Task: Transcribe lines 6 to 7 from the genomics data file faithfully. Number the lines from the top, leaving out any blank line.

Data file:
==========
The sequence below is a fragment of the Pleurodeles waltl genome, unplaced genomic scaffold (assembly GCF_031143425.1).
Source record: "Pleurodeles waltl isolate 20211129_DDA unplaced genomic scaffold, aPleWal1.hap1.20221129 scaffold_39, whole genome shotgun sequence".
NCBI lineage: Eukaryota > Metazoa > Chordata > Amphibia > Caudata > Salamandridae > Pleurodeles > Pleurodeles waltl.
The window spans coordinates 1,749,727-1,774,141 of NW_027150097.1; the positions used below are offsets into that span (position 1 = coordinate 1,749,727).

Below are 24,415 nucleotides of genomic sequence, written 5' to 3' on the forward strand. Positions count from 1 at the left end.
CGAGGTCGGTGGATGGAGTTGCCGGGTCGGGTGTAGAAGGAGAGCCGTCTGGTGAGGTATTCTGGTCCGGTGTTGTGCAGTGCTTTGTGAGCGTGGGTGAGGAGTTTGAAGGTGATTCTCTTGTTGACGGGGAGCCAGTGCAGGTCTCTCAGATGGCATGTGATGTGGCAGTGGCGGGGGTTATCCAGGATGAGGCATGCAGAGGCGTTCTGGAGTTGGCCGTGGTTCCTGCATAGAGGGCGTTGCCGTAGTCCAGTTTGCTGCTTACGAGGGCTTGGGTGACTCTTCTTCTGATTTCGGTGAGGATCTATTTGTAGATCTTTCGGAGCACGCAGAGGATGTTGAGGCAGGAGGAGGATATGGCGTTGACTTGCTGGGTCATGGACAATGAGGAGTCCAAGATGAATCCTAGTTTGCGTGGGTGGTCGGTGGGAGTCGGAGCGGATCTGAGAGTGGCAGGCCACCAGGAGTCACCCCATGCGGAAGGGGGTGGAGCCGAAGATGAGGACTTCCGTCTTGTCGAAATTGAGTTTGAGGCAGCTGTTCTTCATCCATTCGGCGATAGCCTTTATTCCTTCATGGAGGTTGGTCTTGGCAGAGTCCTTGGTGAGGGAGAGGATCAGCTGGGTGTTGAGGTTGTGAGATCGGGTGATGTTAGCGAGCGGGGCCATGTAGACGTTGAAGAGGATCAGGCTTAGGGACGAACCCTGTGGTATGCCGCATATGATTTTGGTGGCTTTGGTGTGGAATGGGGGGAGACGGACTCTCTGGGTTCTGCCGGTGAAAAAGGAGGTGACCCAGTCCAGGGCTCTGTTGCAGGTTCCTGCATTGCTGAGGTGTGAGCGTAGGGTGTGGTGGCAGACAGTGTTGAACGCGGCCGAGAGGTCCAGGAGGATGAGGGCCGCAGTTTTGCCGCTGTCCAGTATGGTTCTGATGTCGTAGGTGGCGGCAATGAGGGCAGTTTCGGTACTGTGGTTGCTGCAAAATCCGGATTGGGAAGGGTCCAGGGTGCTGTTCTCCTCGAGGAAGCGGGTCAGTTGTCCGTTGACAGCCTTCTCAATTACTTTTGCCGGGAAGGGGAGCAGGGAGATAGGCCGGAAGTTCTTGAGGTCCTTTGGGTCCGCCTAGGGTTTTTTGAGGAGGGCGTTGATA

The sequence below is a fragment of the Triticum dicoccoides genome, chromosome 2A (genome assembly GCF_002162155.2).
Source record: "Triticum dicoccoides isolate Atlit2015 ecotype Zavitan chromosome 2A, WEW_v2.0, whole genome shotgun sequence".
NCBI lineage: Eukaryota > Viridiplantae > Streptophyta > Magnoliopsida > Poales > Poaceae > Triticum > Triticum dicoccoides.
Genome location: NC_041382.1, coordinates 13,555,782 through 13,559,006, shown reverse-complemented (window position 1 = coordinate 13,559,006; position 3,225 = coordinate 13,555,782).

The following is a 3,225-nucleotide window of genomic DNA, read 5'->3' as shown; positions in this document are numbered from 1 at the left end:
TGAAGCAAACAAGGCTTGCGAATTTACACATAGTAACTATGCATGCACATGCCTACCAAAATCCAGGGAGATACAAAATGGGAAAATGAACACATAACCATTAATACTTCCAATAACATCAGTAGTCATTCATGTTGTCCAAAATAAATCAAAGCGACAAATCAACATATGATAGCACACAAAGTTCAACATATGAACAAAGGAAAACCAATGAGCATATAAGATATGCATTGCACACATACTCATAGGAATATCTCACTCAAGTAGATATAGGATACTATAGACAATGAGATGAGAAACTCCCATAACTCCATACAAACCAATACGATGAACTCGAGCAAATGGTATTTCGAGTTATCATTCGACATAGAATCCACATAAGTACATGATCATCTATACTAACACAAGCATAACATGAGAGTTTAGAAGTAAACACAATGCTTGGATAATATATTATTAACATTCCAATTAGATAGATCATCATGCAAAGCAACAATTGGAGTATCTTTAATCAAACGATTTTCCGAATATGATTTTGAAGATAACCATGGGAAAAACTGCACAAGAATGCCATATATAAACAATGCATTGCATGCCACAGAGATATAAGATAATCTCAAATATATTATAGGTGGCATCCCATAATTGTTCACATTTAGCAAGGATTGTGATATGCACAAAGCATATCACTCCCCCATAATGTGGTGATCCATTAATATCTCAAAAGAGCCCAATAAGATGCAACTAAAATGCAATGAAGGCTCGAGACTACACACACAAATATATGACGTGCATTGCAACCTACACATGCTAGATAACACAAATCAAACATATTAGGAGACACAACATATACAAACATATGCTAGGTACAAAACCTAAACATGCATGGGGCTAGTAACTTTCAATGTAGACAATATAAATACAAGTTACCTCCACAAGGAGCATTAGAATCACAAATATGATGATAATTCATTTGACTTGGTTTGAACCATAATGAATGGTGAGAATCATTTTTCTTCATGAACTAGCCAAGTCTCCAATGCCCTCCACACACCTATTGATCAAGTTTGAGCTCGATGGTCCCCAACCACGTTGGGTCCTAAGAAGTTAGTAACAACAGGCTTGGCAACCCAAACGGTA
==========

CGAGGTCGGTGGATGGAGTTGCCGGGTCGGGTGTAGAAGGAGAGCCGTCTGGTGAGGTATTCTGGTCCGGTGTTGTGCAGTGCTTTGTGAGCGTGGGTGAGGAGTTTGAAGGTGATTCTCTTGTTGACGGGGAGCCAGTGCAGGTCTCTCAGATGGCATGTGATGTGGCAGTGGCGGGGGTTATCCAGGATGAGGCATGCAGAGGCGTTCTGGAGTTGGCCGTGGTTCCTGCATAGAGGGCGTTGCCGTAGTCCAGTTTGCTGCTTACGAGGGCTTGGGTGACTCTTCTTCTGATTTCGGTGAGGATCTATTTGTAGATCTTTCGGAGCACGCAGAGGATGTTGAGGCAGGAGGAGGATATGGCGTTGACTTGCTGGGTCATGGACAATGAGGAGTCCAAGATGAATCCTAGTTTGCGTGGGTGGTCGGTGGGAGTCGGAGCGGATCTGAGAGTGGCAGGCCACCAGGAGTCACCCCATGCGGAAGGGGGTGGAGCCGAAGATGAGGACTTCCGTCTTGTCGAAATTGAGTTTGAGGCAGCTGTTCTTCATCCATTCGGCGATAGCCTTTATTCCTTCATGGAGGTTGGTCTTGGCAGAGTCCTTGGTGAGGGAGAGGATCAGCTGGGTGTTGAGGTTGTGAGATCGGGTGATGTTAGCGAGCGGGGCCATGTAGACGTTGAAGAGGATCAGGCTTAGGGACGAACCCTGTGGTATGCCGCATATGATTTTGGTGGCTTTGGTGTGGAATGGGGGGAGACGGACTCTCTGGGTTCTGCCGGTGAAAAAGGAGGTGACCCAGTCCAGGGCTCTGTTGCAGGTTCCTGCATTGCTGAGGTGTGAGCGTAGGGTGTGGTGGCAGACAGTGTTGAACGCGGCCGAGAGGTCCAGGAGGATGAGGGCCGCAGTTTTGCCGCTGTCCAGTATGGTTCTGATGTCGTAGGTGGCGGCAATGAGGGCAGTTTCGGTACTGTGGTTGCTGCAAAATCCGGATTGGGAAGGGTCCAGGGTGCTGTTCTCCTCGAGGAAGCGGGTCAGTTGTCCGTTGACAGCCTTCTCAATTACTTTTGCCGGGAAGGGGAGCAGGGAGATAGGCCGGAAGTTCTTGAGGTCCTTTGGGTCCGCCTAGGGTTTTTTGAGGAGGGCGTTGATA

The sequence below is a fragment of the Triticum dicoccoides genome, chromosome 2A (genome assembly GCF_002162155.2).